This has nothing to do with splitting and punctuation; you just care about the letters (and numbers), and just want a regular expression:
>>> re.compile('\w+').findall('Hello world, my name is...James the 2nd!')
['Hello', 'world', 'my', 'name', 'is', 'James', 'the', '2nd']
If you don't care about numbers, replace
[A-Za-z] for just letters.
I almost answered this question here: Python strings split with multiple separators
But your question is actually underspecified: Do you want
'this is: an example' to be split into:
['this', 'is', 'an', 'example']
['this', 'is', 'an', '', 'example']?
I assumed it was the first case.
[this', 'is', 'an', example'] is what i want. is there a method without importing regex? If we can just replace the non ascii_letters with '', then splitting the string into words in a list, would that work? – James Smith 2 mins ago
The regexp is the most elegant, but yes, you could this as follows:
Returns a list of words, where a word is defined as a
maximally connected substring of uppercase or lowercase
alphabetic letters, as defined by "a".isalpha()
>>> get_words('Hello world, my name is... Élise!') # works in python3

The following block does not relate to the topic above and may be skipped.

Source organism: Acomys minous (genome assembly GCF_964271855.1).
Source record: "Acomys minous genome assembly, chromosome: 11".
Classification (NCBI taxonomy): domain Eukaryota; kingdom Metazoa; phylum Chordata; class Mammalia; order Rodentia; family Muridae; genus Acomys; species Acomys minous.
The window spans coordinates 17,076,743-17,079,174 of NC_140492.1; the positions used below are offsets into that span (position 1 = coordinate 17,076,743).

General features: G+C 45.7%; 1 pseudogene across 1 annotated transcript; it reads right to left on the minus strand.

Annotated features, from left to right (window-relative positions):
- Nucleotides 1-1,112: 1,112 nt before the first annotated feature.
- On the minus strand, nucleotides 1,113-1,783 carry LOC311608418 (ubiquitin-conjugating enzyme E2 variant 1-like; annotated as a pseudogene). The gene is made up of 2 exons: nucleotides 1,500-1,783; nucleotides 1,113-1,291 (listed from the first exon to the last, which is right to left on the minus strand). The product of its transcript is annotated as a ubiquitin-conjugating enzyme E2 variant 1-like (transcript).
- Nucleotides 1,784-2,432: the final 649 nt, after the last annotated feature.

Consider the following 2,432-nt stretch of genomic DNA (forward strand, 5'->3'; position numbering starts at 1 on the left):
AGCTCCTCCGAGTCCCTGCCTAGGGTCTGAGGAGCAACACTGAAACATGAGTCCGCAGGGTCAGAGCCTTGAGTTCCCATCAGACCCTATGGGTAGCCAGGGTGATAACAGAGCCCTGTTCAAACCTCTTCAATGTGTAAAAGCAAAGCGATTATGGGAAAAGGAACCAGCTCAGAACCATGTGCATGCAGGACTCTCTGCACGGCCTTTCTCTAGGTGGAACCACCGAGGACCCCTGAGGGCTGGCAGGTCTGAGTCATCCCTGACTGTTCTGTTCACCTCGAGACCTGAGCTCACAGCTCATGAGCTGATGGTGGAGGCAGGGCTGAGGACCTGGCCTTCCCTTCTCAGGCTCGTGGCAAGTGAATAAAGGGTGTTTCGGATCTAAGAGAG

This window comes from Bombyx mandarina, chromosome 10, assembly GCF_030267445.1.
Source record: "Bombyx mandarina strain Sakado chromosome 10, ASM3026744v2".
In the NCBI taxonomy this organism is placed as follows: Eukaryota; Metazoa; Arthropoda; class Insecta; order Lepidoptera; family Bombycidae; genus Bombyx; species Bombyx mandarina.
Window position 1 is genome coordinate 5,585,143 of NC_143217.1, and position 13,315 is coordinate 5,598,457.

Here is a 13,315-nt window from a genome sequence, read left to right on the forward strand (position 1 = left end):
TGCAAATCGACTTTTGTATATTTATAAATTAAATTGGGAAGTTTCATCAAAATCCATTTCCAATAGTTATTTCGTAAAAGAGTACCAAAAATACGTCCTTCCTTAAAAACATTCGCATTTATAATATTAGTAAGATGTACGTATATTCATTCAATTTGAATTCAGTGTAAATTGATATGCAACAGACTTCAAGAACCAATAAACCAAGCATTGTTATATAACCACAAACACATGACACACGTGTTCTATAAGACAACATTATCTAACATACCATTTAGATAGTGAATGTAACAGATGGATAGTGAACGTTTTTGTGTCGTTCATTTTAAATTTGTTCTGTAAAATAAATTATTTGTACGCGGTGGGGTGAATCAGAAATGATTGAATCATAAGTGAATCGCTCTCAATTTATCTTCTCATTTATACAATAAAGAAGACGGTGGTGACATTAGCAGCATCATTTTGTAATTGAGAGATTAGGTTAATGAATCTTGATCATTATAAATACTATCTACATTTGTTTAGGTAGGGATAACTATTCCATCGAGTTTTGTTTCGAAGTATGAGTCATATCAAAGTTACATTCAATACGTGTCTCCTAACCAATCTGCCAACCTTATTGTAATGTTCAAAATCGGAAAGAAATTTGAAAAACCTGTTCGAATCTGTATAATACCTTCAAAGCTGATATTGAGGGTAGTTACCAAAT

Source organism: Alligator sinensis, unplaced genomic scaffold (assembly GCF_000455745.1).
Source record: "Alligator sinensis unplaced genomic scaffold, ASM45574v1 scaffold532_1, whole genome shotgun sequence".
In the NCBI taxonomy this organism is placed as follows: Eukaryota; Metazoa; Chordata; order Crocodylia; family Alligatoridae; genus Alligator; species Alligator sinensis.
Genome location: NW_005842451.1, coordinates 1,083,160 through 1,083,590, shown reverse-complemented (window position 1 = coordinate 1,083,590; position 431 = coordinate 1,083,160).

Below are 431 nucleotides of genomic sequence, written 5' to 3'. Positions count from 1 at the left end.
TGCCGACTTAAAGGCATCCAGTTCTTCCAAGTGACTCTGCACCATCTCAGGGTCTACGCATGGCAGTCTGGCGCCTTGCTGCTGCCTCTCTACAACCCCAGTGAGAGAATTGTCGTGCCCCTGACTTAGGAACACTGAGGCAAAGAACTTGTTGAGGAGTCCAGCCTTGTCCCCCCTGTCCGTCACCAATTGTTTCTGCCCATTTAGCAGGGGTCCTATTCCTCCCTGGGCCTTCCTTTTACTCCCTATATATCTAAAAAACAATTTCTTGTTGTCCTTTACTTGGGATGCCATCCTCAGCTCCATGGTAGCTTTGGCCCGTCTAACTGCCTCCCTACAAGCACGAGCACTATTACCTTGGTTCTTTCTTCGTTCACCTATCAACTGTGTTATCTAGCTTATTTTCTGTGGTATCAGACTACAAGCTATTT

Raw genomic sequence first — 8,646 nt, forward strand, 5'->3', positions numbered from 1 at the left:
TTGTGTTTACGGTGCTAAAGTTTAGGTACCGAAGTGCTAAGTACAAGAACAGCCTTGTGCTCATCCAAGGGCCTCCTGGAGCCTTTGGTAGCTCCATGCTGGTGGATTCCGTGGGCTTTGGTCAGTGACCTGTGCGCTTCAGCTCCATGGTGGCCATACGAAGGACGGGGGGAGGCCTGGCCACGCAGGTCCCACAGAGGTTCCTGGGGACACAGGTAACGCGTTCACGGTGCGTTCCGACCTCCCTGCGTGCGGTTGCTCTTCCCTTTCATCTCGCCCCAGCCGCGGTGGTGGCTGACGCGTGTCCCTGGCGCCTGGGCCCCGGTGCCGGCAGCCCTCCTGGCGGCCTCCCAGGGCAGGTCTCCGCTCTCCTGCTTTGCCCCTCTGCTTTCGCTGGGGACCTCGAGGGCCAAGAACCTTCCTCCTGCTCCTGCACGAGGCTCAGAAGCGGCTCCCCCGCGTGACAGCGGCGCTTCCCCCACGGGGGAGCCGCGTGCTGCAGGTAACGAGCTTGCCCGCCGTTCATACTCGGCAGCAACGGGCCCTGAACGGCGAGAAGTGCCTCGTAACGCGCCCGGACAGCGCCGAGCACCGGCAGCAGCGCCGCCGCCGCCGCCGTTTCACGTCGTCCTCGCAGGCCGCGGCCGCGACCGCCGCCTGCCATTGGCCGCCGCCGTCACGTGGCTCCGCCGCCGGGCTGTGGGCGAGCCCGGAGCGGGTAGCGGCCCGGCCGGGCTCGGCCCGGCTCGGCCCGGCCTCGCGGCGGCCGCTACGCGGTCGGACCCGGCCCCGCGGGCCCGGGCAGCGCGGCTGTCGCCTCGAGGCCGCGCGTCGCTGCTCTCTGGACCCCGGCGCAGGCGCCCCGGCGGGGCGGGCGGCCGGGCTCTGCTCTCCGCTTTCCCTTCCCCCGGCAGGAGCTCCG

['Hello', 'world', 'my', 'name', 'is', 'Élise']
return ''.join((c if c.isalnum() else ' ') for c in text).split()
Sidenote: You could also do the following, though it requires importing another standard library:
from itertools import *
# groupby is generally always overkill and makes for unreadable code
# ... but is fun
for isWord,chars in
groupby(' My name, is test!', lambda c:c.isalnum())
If this is homework, they're probably looking for an imperative thing like a two-state Finite State Machine where the state is "was the last character a letter" and if the state changes from letter->nonletter then you output a word. Don't do that; it's not a good way to program (though sometimes the abstraction is useful).